While most people have an idea of what they want — or don’t want — to happen when they die, few Americans make their wishes known.
Kate Andrews didn’t want to take that chance, and wasn’t afraid to bring up what she wanted in terms of end-of-life care to her four kids while they were together for Easter.
“Oh, I annoyed them with it,” she said. “I went over everything I wanted and put it in writing, because I don’t want them to go through making those difficult decisions later.”
Andrews, a master’s in social work intern at AtlantiCare, is among a third of adults nationwide who have either an advance directive or a living will, according to a 2017 University of Pennsylvania study, prompting health-care professionals to seek to change and improve the ways we think about preparing for end-of-life care.
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Dr. Edward Hamaty, chairman of the Department of Critical Care for AtlantiCare, said too often, patients young and old wind up in critical condition and without any care instructions. It could mean the difference between a comatose person living on a ventilator the rest of their life and someone who has instructed to be let go and donate their organs.
“We’re often faced in the ICU with a patient on a breathing machine, in a coma, unconscious, who is seriously ill with slim recovery,” Hamaty said, “and we have to have the discussion on how far are we going to go and what would the patient want us to do if they were sitting at the table and able to decide themselves.”
Health care and social work professionals spotlight advance care planning this month to coincide with National Health Care Decisions Day, but said they always try to get people 18 and older to put their wishes in writing.
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More than 80 percent of patients with chronic diseases say they want to avoid hospitalization and intensive care when they are dying, according to the Dartmouth Atlas of Health Care, but only one in three adults has those wishes explained, researchers say.
Advance directives and living wills can be done with witnesses, legal or medical professionals.
They dictate how someone would like to be treated at the end of life, especially if unconscious. They can specify a Do Not Resuscitate instruction or whether they want to be put on a ventilator for a certain period before family and care providers should let them die.
Christeen Cornell, AtlantiCare director of advance care management, and Kristy Liekfet, registered nurse in palliative care, said they find either people don’t want to talk about it at all or they have every detail of their end-of-life care planned.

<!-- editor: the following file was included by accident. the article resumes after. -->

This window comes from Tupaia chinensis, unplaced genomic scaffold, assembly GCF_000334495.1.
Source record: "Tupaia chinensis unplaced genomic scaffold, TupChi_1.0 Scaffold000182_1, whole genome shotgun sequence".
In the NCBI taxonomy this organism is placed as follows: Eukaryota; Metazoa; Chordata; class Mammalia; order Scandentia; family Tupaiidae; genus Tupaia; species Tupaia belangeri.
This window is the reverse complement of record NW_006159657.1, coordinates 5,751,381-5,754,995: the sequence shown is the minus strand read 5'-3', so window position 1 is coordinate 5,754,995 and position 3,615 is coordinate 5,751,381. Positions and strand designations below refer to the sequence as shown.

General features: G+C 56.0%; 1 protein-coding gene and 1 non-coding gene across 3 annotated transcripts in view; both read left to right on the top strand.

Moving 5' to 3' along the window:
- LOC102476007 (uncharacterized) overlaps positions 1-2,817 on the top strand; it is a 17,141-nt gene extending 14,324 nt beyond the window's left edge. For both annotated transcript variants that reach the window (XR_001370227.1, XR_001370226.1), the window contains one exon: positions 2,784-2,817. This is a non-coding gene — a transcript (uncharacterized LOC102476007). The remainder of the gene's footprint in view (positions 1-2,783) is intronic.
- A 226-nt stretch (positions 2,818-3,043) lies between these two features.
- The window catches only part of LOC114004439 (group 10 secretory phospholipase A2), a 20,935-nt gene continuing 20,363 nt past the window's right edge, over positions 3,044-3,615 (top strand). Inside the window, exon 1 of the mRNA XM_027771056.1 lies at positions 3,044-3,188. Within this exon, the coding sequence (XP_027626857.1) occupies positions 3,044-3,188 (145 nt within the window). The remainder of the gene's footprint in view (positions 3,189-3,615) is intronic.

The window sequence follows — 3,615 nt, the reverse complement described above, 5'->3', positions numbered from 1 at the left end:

Education plays a big part in getting not only patients to have those conversations with their families, but physicians to have those conversations with their patients while they are healthy, they said.
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Danielle Duarte, service coordinator at the Village at St. Peter’s in Pleasantville, a senior residence, said she brings in county experts to give residents presentations about advance planning and the opportunity to file an advance directive or complete Five Wishes, a type of living will.
“Even if you’re 30 years old and having surgery, you need to have one and you need to have somebody who will honor your wishes,” she said. “Of the Five Wishes I’ve done, nobody is the same. Everybody wants something different.”
Aline Holmes, registered nurse and senior vice president of clinical affairs for the New Jersey Hospital Association, said she recommends advance directives for anyone in good health, especially young people.
As for chronically ill, terminally ill and older residents who are more at risk of suffering fatal health conditions, she recommends the New Jersey POLST form, a legally binding document that secures someone’s end-of-life decisions.
About 26 states use the POLST form, which came to New Jersey in 2012. Holmes said health educators are trying to increase awareness of the form and the other options people have for making sure they get what they want at death.
“If someone comes into the ER at 85 years and frail, and they don’t have an advance directive or family members there, with all the medical technology we have today, we can wind up doing terrible things to keep them alive,” Holmes said. “We need something or someone to tell us how far to go.”